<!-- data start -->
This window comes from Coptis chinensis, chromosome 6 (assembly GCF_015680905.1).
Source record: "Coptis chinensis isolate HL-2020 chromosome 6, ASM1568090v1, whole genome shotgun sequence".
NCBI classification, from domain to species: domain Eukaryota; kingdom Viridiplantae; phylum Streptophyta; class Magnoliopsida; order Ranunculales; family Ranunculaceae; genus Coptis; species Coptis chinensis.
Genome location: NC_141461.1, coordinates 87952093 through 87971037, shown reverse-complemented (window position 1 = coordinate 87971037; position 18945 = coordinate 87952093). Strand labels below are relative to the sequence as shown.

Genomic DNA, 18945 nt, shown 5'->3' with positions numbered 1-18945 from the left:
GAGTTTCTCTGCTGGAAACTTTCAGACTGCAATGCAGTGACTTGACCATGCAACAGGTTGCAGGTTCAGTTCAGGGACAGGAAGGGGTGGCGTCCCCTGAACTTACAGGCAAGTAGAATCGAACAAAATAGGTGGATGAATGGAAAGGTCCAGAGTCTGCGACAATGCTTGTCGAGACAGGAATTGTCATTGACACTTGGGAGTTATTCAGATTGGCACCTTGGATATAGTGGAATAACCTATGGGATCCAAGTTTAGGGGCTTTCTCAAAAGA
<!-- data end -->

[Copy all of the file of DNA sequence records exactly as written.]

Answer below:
This window comes from Coptis chinensis, chromosome 6 (assembly GCF_015680905.1).
Source record: "Coptis chinensis isolate HL-2020 chromosome 6, ASM1568090v1, whole genome shotgun sequence".
NCBI classification, from domain to species: domain Eukaryota; kingdom Viridiplantae; phylum Streptophyta; class Magnoliopsida; order Ranunculales; family Ranunculaceae; genus Coptis; species Coptis chinensis.
Genome location: NC_141461.1, coordinates 87952093 through 87971037, shown reverse-complemented (window position 1 = coordinate 87971037; position 18945 = coordinate 87952093). Strand labels below are relative to the sequence as shown.

Genomic DNA, 18945 nt, shown 5'->3' with positions numbered 1-18945 from the left:
GAGTTTCTCTGCTGGAAACTTTCAGACTGCAATGCAGTGACTTGACCATGCAACAGGTTGCAGGTTCAGTTCAGGGACAGGAAGGGGTGGCGTCCCCTGAACTTACAGGCAAGTAGAATCGAACAAAATAGGTGGATGAATGGAAAGGTCCAGAGTCTGCGACAATGCTTGTCGAGACAGGAATTGTCATTGACACTTGGGAGTTATTCAGATTGGCACCTTGGATATAGTGGAATAACCTATGGGATCCAAGTTTAGGGGCTTTCTCAAAAGA